Container shipping is the one sector which can be said to have transformed the face of shipping, certainly in the latter half of the 20th century. Unheard of before the 1960s, the container is now ubiquitous and is the standard unit of cargo for just about every form of manufactured item on the planet (there are exceptions: cars, for example, are transported in special ships designed solely for the purpose).
Today’s giant containerships typically operate between purpose-built ports served by massive cranes that can load and unload containers at astonishing rates. Containership operators can offer fixed sailing schedules with tight delivery margins and these ships are now an integral part of the modern, multi-modal transport and logistics industry.
The carrying capacity of containerships, colloquially known as boxships, is measured in twenty-foot equivalent units, or TEU (the number of 20-foot containers that a ship can carry). For example today's largest containership, the M/S Emma Maersk has a carrying capacity of 18,000 TEU.
The M/S Emma Maersk, built by Odense Steel Shipyard was delivered to Maersk in 2006; it measures 397x56m and is able to carry 11,000 20-ft. containers. The MSC Daniela built in 2008 by Samsung Shipbuilding & Heavy Industries Co. Ltd for the Mediterranean Shipping Company is the size of an aircraft carrier; Daniela completed its maiden run packed with 13,800 containers each big enough to contain the contents of a three-bedroom house. On 21 February 2011, Maersk placed an order worth $1.9 billion for 10 even larger container ships , the Triple E class. Scheduled for delivery between 2013 and 2015, they will entirely change the shipping industry’s understanding of size and efficiency. Called the ‘Triple-E’ class for the three main purposes behind their creation — Economy of scale, Energy efficient and Environmentally improved — these new container vessels do not just set a new benchmark for size: they will surpass the current industry records for fuel efficiency and CO2 emissions per container moved held by the Emma Mærsk class vessels: Four-hundred metres long, 59 metres wide and 73 metres high, the Triple-E is the largest vessel of any type on the water today. Its 18,000 TEU twenty-foot container) capacity is 16 percent greater (2,500 containers) than today’s largest container vessel, Emma Mærsk.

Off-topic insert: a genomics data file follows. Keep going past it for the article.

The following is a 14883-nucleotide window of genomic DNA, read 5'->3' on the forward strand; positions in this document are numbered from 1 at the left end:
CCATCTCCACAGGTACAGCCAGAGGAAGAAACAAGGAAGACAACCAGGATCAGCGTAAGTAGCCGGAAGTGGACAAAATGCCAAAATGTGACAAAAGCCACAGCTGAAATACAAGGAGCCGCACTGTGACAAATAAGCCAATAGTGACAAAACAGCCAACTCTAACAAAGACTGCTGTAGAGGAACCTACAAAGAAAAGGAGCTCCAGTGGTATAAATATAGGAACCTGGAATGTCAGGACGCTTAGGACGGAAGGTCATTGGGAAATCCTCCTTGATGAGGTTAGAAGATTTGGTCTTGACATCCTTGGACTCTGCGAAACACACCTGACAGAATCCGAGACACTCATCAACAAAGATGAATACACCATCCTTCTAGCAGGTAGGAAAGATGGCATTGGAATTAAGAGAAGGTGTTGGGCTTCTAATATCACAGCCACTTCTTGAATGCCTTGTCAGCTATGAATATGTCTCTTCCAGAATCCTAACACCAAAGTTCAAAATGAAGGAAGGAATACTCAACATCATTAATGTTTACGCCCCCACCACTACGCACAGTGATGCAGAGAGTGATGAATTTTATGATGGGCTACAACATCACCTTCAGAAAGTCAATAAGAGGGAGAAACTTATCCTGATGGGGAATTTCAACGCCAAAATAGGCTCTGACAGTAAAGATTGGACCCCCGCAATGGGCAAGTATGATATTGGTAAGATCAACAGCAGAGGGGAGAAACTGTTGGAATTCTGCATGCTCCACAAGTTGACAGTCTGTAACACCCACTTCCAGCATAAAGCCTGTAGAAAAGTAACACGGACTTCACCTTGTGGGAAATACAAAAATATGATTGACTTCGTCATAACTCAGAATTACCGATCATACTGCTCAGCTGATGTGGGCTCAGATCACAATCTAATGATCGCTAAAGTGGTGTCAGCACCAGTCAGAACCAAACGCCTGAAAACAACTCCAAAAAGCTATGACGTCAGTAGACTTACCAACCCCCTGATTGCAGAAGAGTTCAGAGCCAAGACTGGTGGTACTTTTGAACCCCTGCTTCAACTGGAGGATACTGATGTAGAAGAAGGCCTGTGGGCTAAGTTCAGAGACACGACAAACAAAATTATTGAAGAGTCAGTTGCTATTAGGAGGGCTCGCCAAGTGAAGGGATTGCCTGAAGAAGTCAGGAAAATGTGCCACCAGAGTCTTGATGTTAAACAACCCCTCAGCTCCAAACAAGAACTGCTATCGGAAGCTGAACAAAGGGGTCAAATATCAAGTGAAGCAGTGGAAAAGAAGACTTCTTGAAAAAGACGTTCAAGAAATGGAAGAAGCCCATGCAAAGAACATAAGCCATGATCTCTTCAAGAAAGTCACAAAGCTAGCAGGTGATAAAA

This ship will produce 20 percent less CO2 per container moved compared to Emma Mærsk and 50 percent less than the industry average on the Asia-Europe trade lane. In addition, it will consume approximately 35 percent less fuel per container than the 13,100 TEU vessels being delivered to other container shipping lines in the next few years, also for Asia-Europe service.
The Unctad Review of Maritime Transport 2010 states that the world cellular container ship fleet stood at 4,677 vessels, with a combined total carrying capacity of 12.8 million TEU by the beginning of 2010.